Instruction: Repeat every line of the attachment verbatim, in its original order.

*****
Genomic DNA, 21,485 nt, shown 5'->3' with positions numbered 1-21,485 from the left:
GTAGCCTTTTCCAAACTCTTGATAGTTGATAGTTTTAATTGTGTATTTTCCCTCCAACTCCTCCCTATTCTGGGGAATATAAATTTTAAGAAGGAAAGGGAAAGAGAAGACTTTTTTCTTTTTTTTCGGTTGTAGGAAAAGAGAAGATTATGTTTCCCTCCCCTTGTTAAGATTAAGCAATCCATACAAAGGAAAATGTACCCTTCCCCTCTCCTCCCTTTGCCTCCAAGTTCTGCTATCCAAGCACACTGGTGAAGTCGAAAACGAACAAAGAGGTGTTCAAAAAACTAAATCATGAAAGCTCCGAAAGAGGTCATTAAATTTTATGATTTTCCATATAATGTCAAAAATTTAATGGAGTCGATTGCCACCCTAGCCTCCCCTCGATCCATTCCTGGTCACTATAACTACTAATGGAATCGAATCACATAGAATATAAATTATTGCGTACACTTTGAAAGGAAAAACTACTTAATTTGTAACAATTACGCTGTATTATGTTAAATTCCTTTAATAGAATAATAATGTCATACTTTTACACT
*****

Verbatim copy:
Genomic DNA, 21,485 nt, shown 5'->3' with positions numbered 1-21,485 from the left:
GTAGCCTTTTCCAAACTCTTGATAGTTGATAGTTTTAATTGTGTATTTTCCCTCCAACTCCTCCCTATTCTGGGGAATATAAATTTTAAGAAGGAAAGGGAAAGAGAAGACTTTTTTCTTTTTTTTCGGTTGTAGGAAAAGAGAAGATTATGTTTCCCTCCCCTTGTTAAGATTAAGCAATCCATACAAAGGAAAATGTACCCTTCCCCTCTCCTCCCTTTGCCTCCAAGTTCTGCTATCCAAGCACACTGGTGAAGTCGAAAACGAACAAAGAGGTGTTCAAAAAACTAAATCATGAAAGCTCCGAAAGAGGTCATTAAATTTTATGATTTTCCATATAATGTCAAAAATTTAATGGAGTCGATTGCCACCCTAGCCTCCCCTCGATCCATTCCTGGTCACTATAACTACTAATGGAATCGAATCACATAGAATATAAATTATTGCGTACACTTTGAAAGGAAAAACTACTTAATTTGTAACAATTACGCTGTATTATGTTAAATTCCTTTAATAGAATAATAATGTCATACTTTTACACT